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View Full Version : Cat D2 D3400 Main Bearing Babbitt Separation - What Causes This?



Sasquatch
10-14-2019, 08:58 PM
I've been working on a D3400 out of an old 5J, this engine had previously sat with straight water in the cooling system and froze hard, destroying the block and head. After we got it home we drained 3+ gallons of water out of the crankcase before any oil came out (have no idea how long it had water in the crankcase but assuming a couple of years anyway). Surprisingly the internals of this engine were still in very good condition both wear-wise as well as very minor corrosion, it looks like the oil pump and pickup tube/screens bore the brunt of the damage. But upon teardown I noticed that two of the lower main bearing inserts had the Babbitt layer flaking off of the backing - see attached pic. All others appeared fine and running clearances were still at the tight end of the spec with crank journals still perfect. I've since found a complete NOS main bearing set to replace these with so I'm not worried there, just wondering what causes this type of deterioration - poor adhesion of the Babbitt during manufacture, water contamination, improper oil?

edb
10-14-2019, 10:17 PM
Hi Toby,
my guess from the pic attached and Cat literature with similar pictures of spalled bearing surfaces is Cat say from :- exceeding the expected life of the bearing.

By the wear pattern low on the bearing shell I could suspect excessive clearance from undersize journal or as said above just plain fatigue of the bearing material over many hours of operation.
Lugging by operating in too high a gear when towing etc. may play a part too.

Maybe do some clearance checks and see what you find. Also suggest check the crank for truth, ie. bend, twist, etc.

Google could come up with many pix and other scenarios too.

Interested to see what you can come up with.

Cheers,
Eddie B.

wimmera farmer
10-15-2019, 01:37 AM
I know I must be dreaming but it looks like a hammer blow near your thumb. Metal has been displaced to the side.

Dizzel
10-15-2019, 03:57 AM
In the IH world the big v8ís can wipe out cam bearings if sitting for a long time. The recommendation there is to prime the oil system before turning the engine so you donít wipe out the babbit layer. Were there any chips of babbit in your oil pan?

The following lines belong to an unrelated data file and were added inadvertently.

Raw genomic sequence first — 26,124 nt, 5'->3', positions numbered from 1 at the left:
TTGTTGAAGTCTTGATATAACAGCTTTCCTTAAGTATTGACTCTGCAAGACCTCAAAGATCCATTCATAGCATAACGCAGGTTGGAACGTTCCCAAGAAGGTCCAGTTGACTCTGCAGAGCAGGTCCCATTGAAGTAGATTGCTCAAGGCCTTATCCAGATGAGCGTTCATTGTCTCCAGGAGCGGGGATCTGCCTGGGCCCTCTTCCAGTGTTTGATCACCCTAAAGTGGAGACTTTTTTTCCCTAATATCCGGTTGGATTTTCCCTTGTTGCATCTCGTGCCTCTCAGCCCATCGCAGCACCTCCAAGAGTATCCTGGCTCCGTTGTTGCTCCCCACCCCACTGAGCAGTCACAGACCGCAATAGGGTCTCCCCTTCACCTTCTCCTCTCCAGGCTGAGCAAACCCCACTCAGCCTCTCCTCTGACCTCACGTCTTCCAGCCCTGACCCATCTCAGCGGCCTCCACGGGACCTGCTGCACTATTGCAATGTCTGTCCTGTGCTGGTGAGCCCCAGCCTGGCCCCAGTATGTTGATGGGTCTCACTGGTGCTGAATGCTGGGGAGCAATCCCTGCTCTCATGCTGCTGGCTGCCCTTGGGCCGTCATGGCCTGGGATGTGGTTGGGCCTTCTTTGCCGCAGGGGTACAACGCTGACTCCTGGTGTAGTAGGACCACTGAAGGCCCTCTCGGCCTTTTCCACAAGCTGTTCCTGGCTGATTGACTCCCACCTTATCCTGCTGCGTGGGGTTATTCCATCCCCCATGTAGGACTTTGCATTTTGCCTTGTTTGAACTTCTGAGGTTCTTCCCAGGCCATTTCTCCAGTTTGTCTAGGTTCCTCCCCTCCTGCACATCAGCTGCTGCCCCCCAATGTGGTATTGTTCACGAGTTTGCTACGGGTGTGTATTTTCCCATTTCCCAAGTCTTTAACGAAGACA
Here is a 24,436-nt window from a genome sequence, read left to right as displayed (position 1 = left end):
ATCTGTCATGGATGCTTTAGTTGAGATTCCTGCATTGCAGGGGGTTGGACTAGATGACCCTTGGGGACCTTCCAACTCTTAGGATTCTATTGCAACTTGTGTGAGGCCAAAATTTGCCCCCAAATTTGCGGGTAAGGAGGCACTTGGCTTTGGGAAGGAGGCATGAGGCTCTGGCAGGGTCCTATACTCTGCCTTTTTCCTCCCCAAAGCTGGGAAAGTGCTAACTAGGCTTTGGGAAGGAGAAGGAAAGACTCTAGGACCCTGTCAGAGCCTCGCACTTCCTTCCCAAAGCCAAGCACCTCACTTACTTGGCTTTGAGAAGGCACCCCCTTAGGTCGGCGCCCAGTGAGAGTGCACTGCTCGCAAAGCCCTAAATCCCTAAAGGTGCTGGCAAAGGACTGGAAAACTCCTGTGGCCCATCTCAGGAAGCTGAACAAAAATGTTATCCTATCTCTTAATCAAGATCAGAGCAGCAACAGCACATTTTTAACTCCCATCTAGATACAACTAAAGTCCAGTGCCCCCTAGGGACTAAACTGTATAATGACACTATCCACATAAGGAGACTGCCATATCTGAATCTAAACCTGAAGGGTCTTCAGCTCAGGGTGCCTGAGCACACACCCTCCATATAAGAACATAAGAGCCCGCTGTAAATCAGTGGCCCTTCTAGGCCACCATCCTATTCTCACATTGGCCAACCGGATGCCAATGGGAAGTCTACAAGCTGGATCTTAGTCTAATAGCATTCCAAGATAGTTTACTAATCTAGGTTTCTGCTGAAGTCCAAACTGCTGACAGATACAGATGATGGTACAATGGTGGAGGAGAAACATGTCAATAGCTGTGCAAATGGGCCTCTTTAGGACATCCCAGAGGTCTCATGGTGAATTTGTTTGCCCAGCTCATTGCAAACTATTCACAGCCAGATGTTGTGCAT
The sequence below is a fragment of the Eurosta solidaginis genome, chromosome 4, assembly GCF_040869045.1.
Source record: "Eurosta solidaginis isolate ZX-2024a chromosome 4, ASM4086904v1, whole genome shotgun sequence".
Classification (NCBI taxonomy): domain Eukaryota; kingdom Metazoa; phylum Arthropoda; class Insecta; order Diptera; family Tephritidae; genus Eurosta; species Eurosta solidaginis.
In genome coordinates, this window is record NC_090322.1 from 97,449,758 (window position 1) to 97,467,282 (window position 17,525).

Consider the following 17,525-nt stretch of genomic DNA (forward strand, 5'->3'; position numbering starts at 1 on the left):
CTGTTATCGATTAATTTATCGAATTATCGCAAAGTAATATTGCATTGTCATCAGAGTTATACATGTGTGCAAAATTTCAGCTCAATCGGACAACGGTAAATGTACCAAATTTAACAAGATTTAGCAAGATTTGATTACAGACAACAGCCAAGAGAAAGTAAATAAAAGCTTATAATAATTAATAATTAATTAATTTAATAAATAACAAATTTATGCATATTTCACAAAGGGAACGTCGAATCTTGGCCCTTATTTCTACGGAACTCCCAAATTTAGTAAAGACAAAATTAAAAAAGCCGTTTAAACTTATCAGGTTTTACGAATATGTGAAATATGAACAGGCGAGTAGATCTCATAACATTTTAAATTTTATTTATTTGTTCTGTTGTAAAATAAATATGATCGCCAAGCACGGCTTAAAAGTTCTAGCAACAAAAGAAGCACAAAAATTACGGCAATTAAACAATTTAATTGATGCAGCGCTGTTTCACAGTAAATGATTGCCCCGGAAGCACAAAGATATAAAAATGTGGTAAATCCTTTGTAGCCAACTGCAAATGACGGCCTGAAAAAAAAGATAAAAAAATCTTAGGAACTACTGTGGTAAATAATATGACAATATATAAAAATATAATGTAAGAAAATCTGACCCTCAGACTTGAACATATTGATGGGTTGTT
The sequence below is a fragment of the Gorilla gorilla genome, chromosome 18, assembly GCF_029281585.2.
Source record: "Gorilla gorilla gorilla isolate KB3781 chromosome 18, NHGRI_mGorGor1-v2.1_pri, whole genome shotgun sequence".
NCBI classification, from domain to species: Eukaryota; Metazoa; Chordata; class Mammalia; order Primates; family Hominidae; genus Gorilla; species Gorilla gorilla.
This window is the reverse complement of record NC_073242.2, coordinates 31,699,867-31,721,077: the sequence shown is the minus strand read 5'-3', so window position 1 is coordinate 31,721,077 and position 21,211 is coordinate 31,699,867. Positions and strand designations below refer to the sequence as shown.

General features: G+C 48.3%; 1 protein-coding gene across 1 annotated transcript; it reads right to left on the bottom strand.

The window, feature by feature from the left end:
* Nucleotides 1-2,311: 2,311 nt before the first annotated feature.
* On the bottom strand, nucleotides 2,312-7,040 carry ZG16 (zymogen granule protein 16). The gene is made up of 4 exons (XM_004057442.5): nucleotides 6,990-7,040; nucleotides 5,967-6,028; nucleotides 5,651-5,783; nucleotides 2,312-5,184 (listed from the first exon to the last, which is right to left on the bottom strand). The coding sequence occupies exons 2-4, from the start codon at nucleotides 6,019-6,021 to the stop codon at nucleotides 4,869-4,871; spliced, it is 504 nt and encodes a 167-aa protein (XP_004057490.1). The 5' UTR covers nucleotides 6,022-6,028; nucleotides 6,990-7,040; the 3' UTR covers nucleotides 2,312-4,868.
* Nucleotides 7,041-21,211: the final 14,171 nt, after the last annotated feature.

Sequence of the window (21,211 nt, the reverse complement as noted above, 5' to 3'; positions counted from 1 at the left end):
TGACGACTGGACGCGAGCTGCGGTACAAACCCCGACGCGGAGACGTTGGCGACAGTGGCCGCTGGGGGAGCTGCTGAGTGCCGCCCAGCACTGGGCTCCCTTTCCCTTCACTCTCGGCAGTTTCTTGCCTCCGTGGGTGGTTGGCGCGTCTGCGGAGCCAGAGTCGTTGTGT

Andrew
10-15-2019, 03:06 PM
That looks to me like typical erosion caused by water in the oil.

Sasquatch
10-15-2019, 07:59 PM
Thanks for the replies everybody, I appreciate the help. I'm mainly curious about what caused the damage so as to avoid it happening again, if possible. Some specs from teardown -

Crankshaft endplay .008" (spec .009"-.015", max allowable .020")
Rod bearing clearance, aluminum .007" (spec .0055"-.008", max allowable .013")
Main bearing clearance, Babbitt .006" (spec .003"-.0055", max allowable .012")
Crankshaft main journals measure 2.748"-2.749" or .001" out of round with no taper (new spec 2.749"-2.750" with max. out of round .006", max. wear .007")
Crankshaft rod journals measure 2.623"-2.625" or .002" out of round with no taper (new spec 2.624"-2.625" with max. out of round .006", max. wear .007")

I have not had the crank checked by a machine shop yet for bends, twists, etc. but I do like what I see with the above measurements. Again, I have no idea exactly how long this engine sat with water in the sump but I would guess at least a couple of years from the story the previous owner told me. Even the pistons, pins, and rings show no real signs of wear anywhere and all clearances were still well within new spec. so we decided to find good replacement block and head castings and see if we could take all of the good "insides" combined with new liners, rings, and other minor parts as needed to make a running engine again - we'll see.:crazy:

A few better pics of the old bearings in question, first pic is a better view of the original bearing I inquired about, I like Andrew's description of "erosion" because it appears that something "washed away" some of the babbitt, and the darker discoloration around the missing and cracking material seems to indicate that something was breaking down the Babbitt. The spots that appeared to be hammer blows are sections of Babbitt that have cracked and are shifting away from the backing. Second pic is the other lower shell that began losing material, again both of the bad bearings were lower shells and their upper counterparts still looked pristine. Third and fourth pics are the two bearing sets contrasting the lower damaged shells next to their better upper shells, notice in the third pic the upper shell has visible lines going across it, those are high spots that were in heavier contact with the main journal, you can feel them when you run your finger across the surface - kind of strange to have a textured surface like that on a main bearing.